3 I suspect she may not have been the only Ann there.  But she was the only one I met.

4 The latter half of his keynote was from Asheville in 2011.

5 I’m terribly sorry, but I forgot Alex’s nom de femme.

6 My first YAPC, I brought no one.  Last year, I brought one child.  This year, two children.  Next year I suppose I’ll have to bring three, and, for the year after that, I suppose I better get busy having more children.

7 And I’m being very generous in calling it a “plot.” In fact, some might say that I’m blatantly lying in doing so.

8 For a nifty graph, see TPF’s prospectus; click on the “Conferences and Outreach” header.  I think Mark Keating made use of that graph in his talk.  If he didn’t, he probably should have.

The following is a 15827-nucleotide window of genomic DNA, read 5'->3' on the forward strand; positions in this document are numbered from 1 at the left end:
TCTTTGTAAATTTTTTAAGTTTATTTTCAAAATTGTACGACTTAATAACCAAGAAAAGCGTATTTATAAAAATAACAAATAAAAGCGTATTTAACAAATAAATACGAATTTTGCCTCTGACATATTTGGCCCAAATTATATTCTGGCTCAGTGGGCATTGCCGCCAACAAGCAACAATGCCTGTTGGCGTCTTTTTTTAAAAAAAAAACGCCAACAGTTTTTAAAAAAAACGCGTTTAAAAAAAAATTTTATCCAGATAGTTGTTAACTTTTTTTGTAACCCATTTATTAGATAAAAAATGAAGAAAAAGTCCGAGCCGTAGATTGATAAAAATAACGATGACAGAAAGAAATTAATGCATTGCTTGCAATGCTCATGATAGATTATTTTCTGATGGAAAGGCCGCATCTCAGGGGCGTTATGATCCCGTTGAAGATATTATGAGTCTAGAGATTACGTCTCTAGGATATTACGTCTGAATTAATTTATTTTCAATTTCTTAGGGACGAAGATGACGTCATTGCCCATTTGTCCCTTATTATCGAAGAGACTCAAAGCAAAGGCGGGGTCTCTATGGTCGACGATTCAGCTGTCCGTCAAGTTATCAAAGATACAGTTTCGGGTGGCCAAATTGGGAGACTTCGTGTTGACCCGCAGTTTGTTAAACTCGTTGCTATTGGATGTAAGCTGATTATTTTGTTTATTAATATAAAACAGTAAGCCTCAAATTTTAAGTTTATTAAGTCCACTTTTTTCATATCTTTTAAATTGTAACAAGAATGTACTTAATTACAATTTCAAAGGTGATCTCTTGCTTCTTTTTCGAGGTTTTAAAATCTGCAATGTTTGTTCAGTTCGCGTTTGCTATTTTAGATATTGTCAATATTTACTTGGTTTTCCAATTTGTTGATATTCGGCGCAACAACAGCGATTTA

9 At least up until I found my current position.  But, even then, a new job can suck up a lot of free time as you try to find your footing.

1 Comment

In essence, I believe genehack wants Perl (and YAPC in particular) to pitch a bigger tent.

(genehack here, in case the google login doesn't make that clear.)

I think "bigger tent" is a good way to think about it. Another way is what I tried to say in my talk: more like YAPC::Asia -- Perl-centric, but not necessarily Perl-exclusive.

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About Buddy Burden

user-pic 14 years in California, 25 years in Perl, 34 years in computers, 55 years in bare feet.